Global health affects us all: when funding is scarce due to difficult economic times, the value of foreign aid and global health spending gains importance.
Every time I introduce myself as a global digital health journalist, I’m asked to clarify at least a part of my job. At dinner one evening this week, my 10-year-old daughter asked me what I mean by “global health” and how it’s different than “just plain health.”
Her question made me think: in a time when information communication technology gives us a sense of increasing interconnectedness, when multi-national companies have us crossing time zones and oceans, global health truly affects us all.
The recent Ebola outbreak brought this reality home, closing schools on American soil. This was in the back of my mind when I read the recently released results of a Kaiser Family Foundation survey of Americans’ Views on the US Role in Global Health.
Americans Favor Global Health Spending Specifically Over Foreign Aid
Most Americans overestimate US spending on foreign aid. While actual spending is about 1% or less of the federal budget, Americans think foreign aid spending is 26% of the federal budget, according to the Kaiser Family Foundation survey.
Seven in 10 Americans felt that spending money on improving health in developing countries helps protect the health of Americans by preventing the spread of communicable diseases such as Ebola, SARS, and MERS.
Although the majority of Americans felt that the US spends too much money on foreign aid generally, they were more supportive of global health spending—at least in part because of a sense that the health of others around the world can and does affect Americans.
“It is cheaper and more effective to stop an outbreak when it emerges, before it becomes a global threat,” said former Secretary of State Hilary Rodham Clinton in an address to students and faculty of Johns Hopkins University’s Paul H. Nitze School of Advanced International Studies.
Trends in Global Health Spending
This sense that the health of some affects the health of all may account for the 6.1% increase, globally, in foreign aid—to the highest level ever recorded. According to the late 2014 analysis of foreign aid from governments in 2013 by the Organization for Economic Co-operation and Development (OECD), the largest donors by volume were the US, the UK, Germany, Japan, and France.
Despite a global economic crisis, several OECD countries significantly increased their foreign aid allotments, including: the UAE (+375.5%), Japan (+36.6%), Turkey (+29.7%), the UK (+27.8%), Iceland (+27.4), Russia (+26.4%), Estonia (+22.3%), Norway (+16.4%), Italy (+13.4%), and Latvia (+12.2%). Notable decreases in foreign aid were likely due to financial constraints and budget cuts, and included Portugal (-20.4) and Canada (-11.4%).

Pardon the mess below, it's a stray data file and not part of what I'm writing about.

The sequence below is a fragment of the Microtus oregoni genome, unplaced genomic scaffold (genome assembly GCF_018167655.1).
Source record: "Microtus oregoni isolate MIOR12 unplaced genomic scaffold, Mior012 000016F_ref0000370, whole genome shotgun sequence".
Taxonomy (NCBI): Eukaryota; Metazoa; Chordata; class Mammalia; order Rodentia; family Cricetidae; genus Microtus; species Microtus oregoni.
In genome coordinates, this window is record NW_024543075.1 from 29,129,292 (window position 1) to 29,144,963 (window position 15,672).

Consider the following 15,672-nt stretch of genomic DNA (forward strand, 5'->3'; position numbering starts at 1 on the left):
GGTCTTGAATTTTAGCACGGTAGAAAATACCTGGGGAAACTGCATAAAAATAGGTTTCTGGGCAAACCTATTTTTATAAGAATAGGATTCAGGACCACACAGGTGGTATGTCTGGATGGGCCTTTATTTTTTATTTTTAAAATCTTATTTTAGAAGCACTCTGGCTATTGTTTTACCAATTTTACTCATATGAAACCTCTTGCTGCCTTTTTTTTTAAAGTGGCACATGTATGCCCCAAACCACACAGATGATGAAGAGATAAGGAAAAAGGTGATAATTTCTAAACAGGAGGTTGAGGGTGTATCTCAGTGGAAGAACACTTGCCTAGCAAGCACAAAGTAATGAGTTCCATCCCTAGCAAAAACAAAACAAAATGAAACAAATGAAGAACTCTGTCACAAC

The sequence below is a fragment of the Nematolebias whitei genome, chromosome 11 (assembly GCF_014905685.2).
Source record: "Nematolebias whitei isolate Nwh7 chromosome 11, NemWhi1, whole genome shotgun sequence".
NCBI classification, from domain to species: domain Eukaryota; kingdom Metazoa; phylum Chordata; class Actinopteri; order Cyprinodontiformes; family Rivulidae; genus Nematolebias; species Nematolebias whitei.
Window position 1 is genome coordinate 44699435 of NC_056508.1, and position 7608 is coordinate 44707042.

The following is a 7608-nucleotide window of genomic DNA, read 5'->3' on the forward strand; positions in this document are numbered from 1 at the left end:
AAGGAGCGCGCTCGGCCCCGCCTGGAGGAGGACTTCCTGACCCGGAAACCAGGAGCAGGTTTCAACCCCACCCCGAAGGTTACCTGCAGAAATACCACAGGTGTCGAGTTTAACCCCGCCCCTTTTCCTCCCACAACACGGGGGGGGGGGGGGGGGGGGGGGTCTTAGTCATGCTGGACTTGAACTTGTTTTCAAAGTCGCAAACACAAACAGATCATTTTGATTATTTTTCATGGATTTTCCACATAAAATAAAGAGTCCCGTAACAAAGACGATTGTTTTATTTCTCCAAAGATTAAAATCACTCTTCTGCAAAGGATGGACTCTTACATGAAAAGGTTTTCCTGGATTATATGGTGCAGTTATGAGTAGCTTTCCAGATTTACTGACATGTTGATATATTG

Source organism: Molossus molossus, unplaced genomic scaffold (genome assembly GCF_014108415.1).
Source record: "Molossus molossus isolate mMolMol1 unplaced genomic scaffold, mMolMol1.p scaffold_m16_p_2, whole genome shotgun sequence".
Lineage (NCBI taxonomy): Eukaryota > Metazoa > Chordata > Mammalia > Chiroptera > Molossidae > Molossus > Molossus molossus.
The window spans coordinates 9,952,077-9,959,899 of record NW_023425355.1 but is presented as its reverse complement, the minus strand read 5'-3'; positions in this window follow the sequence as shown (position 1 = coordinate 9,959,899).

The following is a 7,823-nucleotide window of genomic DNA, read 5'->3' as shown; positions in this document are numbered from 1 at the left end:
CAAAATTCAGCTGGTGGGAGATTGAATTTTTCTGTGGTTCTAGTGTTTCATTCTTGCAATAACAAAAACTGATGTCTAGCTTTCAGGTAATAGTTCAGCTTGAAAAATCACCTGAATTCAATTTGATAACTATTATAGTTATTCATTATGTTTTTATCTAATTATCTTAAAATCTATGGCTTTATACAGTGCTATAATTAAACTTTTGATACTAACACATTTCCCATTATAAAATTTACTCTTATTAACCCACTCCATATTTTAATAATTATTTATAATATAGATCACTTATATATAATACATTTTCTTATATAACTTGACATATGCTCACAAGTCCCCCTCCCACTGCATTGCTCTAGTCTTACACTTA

The Kaiser Family Foundation survey indicated that Americans felt more favorable toward spending for global health than foreign aid in general, so some transparency about the allocation of aid may help bolster public opinion. There are many categories of foreign aid, according to OECD, including:
- Education, health, and population;
- Other social infrastructure;
- Economic infrastructure;
- Program assistance;
- Debt relief; and
- Humanitarian aid.
In 2013, 19.7% of OECD aid was directed to education, health, and population programs. Each OCED country, however, determines the allocation of their funds. Significant outliers included Greece (53.6% for education, health, and population), Austria (35.4%), Finland (9.3%), Switzerland (8.4%), and Japan (7.2%).
Global health financing has changed in recent years, as new players have emerged from the private sector, foundations, non-government organizations (NGOs), and academic institutions. These entities provide aid in a variety of ways in addition to funding, including research and development of new technologies and pharmaceuticals to treat specific diseases.
Ultimately though, funding choices must be made and – especially in the private sector – the decisions do not always prioritize global health over profit. In late January 2014, for example, AstraZeneca shuttered its research facility in Bangalore, India, citing the company’s strategic focus on investing in core therapy areas and a simplification of its R&D footprint.
Other companies remain active in neglected disease research and development, including GlaxoSmithKline PLC, which is working to develop vaccines for malaria, Ebola, tuberculosis and HIV. A coordinated effort on the part of donor countries, the private sector, and NGOs is necessary to improve the health of the world’s population.
The idea that the health of one may affect the health of all, as uttered by my child, is at the forefront of my global health coverage. In the second installment of this 3-part series on global health funding, I’ll look more closely at how NGOs and private investments are using digital tools to improve global health.
The nuviun industry network is intended to contribute to discussion and stimulate debate on important issues in global digital health. The views are solely those of the authors.
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